Fitness isn’t the realm of any one particular age group. Just ask Tania Dalton, who completed her first Ironman Triathlon at 52. Dalton’s interest in fitness and healthy aging took hold after her father died of a heart attack at 47, per her website. Now she’s a personal trainer certified by the Australian nonprofit AUSactive, and she specializes in post-menopausal health and fitness. Follow her for motivational quotes about life post-menopause, workout clips with her dog Chilli, and pics of the gorgeous Australian landscape. You can also check out her blog, where she muses on topics like body image, self-esteem, and her fitness practice.

Come for the pole dancing workout tips, stay for Roz Mays’s hilarious takes on life. This National Academy of Sports Medicine–certified personal trainer is as real as they come. She posts highlights from her workouts, reminders that everybody is shaped differently, and tips for elevating your exercise routine. She even teaches workshops on how to make the fitness industry more inclusive to LGBTQ+ athletes, plus-size athletes, athletes with disabilities, and those working through body dysmorphia and fitness anxiety. Catch one of her in-person pole dance fitness classes if you live near New York City, or reach out to her for a personal training session over Zoom.

James Sutliff is a personal trainer and disability coach based in Leicester, England. He lives with dystonia, a condition in which muscles contract involuntarily and cause repetitive or twisting movements in one or several parts of the body, per the Mayo Clinic. But Sutliff’s account doesn’t just give visibility to an often invisible disease; he regularly posts videos of himself working with clients of all different abilities, showing that ableism has no place in the fitness community.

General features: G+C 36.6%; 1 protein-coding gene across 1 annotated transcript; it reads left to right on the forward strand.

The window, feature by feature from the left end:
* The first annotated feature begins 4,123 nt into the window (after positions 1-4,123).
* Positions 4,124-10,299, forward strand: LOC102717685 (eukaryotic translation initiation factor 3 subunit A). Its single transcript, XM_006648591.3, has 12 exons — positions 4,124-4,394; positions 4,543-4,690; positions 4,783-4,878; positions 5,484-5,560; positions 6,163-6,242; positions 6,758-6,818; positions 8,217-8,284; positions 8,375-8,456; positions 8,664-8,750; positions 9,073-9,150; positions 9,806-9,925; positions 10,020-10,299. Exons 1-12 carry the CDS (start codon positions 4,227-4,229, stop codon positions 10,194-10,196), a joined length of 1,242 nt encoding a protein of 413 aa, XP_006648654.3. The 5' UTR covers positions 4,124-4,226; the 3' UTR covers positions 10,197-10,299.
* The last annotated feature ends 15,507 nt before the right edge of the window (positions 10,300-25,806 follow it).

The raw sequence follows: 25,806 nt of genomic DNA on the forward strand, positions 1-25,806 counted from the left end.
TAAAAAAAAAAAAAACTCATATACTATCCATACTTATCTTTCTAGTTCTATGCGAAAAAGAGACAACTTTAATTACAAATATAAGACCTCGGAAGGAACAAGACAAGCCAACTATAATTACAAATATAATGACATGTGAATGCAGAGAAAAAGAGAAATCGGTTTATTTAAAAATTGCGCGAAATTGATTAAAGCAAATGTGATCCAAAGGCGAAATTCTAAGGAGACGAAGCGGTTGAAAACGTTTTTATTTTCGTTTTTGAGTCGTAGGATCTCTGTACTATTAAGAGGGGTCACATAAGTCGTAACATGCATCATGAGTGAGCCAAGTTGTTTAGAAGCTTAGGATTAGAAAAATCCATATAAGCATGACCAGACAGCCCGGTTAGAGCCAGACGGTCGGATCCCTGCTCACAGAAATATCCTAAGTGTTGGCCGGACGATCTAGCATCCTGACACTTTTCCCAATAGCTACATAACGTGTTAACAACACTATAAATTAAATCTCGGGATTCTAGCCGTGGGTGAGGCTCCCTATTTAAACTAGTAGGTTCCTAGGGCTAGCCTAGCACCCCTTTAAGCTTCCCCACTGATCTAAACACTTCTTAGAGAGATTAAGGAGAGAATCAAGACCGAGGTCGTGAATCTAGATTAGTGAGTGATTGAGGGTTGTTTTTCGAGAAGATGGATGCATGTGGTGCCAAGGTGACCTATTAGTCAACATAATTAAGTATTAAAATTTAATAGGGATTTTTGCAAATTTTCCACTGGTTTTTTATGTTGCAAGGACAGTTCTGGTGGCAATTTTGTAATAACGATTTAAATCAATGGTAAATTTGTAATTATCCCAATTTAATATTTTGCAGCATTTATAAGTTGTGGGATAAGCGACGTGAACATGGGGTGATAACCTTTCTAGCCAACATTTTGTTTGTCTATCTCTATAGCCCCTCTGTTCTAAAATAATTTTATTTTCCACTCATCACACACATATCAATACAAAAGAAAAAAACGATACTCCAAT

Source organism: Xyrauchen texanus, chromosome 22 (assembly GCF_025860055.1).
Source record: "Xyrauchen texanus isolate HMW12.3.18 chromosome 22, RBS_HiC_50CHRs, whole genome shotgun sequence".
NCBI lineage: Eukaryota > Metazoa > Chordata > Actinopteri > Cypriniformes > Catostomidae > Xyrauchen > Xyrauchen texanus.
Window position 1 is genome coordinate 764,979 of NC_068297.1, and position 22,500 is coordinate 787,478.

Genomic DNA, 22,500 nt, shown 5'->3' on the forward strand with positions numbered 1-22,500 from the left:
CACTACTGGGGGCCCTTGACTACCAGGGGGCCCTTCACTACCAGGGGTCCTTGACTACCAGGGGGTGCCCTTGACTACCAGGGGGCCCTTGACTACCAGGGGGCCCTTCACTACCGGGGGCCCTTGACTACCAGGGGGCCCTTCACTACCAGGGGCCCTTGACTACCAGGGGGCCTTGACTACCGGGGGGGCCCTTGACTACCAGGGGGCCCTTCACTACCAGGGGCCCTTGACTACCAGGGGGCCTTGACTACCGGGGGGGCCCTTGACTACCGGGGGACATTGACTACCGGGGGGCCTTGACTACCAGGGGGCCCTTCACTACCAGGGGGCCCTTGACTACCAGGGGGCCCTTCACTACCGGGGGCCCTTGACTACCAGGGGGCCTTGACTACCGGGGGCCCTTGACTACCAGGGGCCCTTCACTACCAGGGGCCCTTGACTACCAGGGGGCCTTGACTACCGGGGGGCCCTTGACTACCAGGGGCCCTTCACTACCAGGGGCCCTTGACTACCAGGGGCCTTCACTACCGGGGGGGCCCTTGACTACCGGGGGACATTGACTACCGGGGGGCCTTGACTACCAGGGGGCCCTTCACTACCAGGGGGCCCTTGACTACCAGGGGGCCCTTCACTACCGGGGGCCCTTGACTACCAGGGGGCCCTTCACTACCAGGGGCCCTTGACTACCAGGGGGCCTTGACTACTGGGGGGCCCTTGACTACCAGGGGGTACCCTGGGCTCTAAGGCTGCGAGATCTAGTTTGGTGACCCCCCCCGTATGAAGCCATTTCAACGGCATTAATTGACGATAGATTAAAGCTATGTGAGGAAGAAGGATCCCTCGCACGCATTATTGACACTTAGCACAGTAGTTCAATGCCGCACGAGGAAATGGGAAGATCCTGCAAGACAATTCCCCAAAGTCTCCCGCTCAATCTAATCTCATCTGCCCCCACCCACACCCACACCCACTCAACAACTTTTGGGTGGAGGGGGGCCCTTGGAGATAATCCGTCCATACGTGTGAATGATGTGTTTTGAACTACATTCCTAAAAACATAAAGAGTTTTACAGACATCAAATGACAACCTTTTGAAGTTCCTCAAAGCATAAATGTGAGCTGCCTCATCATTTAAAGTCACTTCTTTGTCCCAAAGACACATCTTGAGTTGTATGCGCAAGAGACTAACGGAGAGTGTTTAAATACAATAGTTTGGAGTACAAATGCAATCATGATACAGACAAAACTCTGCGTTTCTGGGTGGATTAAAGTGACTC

Dianne Bondy is a Yoga Alliance–certified yoga instructor. She’s also the founder of Yoga for Everyone, a yoga class streaming service that aims to empower anyone, regardless of their shape, size, or ability level, to adopt a yoga practice they feel good about. Bondy is also a public speaker who talks about how, as a woman of color living in a larger body, she’s trying to change an industry dominated by people who are young, thin, flexible, white, and able-bodied, according to her website.
Follow her to add some positivity to your feed, whether she’s talking about her journey to a healthier body image, taking a moment of mindfulness while doing Pilates, or sharing thought-provoking quotes about her practice.

Cadence Dubus is a Brooklyn-based Pilates instructor who teaches strength and mobility for all bodies. She regularly posts demonstrations of quick, simple, at-home movements to help with everything from knee pain to morning muscle stiffness to stress. She doesn’t focus on what your body looks like; she focuses on how your body feels. The website for her Pilates studio, Brooklyn Strength, states “The impetus is always to make you skinny. I want to make you strong.”
Joan MacDonald has 1.6 million Instagram followers, and her feed is packed with at-home workout routines, tips on correct form, and motivational quotes. She has also launched a fitness app, a goal-setting journal, and a YouTube channel. Oh, and she’s 75 years old.
She began working out when she was 70, after her daughter Michelle suggested that exercise could help MacDonald manage some of the symptoms of high blood pressure, acid reflux, edema, and arthritis, according to her website. Now she’s on a mission to show people that it’s never too late to make a positive lifestyle change, improve your fitness, or love the way you feel in a bathing suit.